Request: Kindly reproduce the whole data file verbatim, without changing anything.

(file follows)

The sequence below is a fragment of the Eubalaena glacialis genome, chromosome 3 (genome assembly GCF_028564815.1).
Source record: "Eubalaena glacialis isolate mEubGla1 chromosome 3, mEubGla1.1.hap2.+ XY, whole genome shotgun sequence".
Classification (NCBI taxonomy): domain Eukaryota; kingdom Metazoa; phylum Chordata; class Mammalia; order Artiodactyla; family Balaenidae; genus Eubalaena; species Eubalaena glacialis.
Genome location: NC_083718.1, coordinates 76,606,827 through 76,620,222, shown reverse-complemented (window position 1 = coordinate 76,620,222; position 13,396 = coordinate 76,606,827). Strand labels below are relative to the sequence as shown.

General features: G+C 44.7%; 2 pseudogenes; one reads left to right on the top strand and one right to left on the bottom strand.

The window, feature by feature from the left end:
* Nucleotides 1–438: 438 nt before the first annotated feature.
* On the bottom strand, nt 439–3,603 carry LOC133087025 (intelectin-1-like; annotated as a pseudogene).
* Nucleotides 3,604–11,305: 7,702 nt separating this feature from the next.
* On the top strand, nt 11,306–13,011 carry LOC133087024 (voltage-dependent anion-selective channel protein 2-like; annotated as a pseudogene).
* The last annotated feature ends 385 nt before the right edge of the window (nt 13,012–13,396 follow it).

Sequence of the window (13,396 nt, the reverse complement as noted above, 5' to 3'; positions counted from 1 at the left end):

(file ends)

The sequence below is a fragment of the Eubalaena glacialis genome, chromosome 3 (genome assembly GCF_028564815.1).
Source record: "Eubalaena glacialis isolate mEubGla1 chromosome 3, mEubGla1.1.hap2.+ XY, whole genome shotgun sequence".
Classification (NCBI taxonomy): domain Eukaryota; kingdom Metazoa; phylum Chordata; class Mammalia; order Artiodactyla; family Balaenidae; genus Eubalaena; species Eubalaena glacialis.
Genome location: NC_083718.1, coordinates 76,606,827 through 76,620,222, shown reverse-complemented (window position 1 = coordinate 76,620,222; position 13,396 = coordinate 76,606,827). Strand labels below are relative to the sequence as shown.

General features: G+C 44.7%; 2 pseudogenes; one reads left to right on the top strand and one right to left on the bottom strand.

The window, feature by feature from the left end:
* Nucleotides 1–438: 438 nt before the first annotated feature.
* On the bottom strand, nt 439–3,603 carry LOC133087025 (intelectin-1-like; annotated as a pseudogene).
* Nucleotides 3,604–11,305: 7,702 nt separating this feature from the next.
* On the top strand, nt 11,306–13,011 carry LOC133087024 (voltage-dependent anion-selective channel protein 2-like; annotated as a pseudogene).
* The last annotated feature ends 385 nt before the right edge of the window (nt 13,012–13,396 follow it).

Sequence of the window (13,396 nt, the reverse complement as noted above, 5' to 3'; positions counted from 1 at the left end):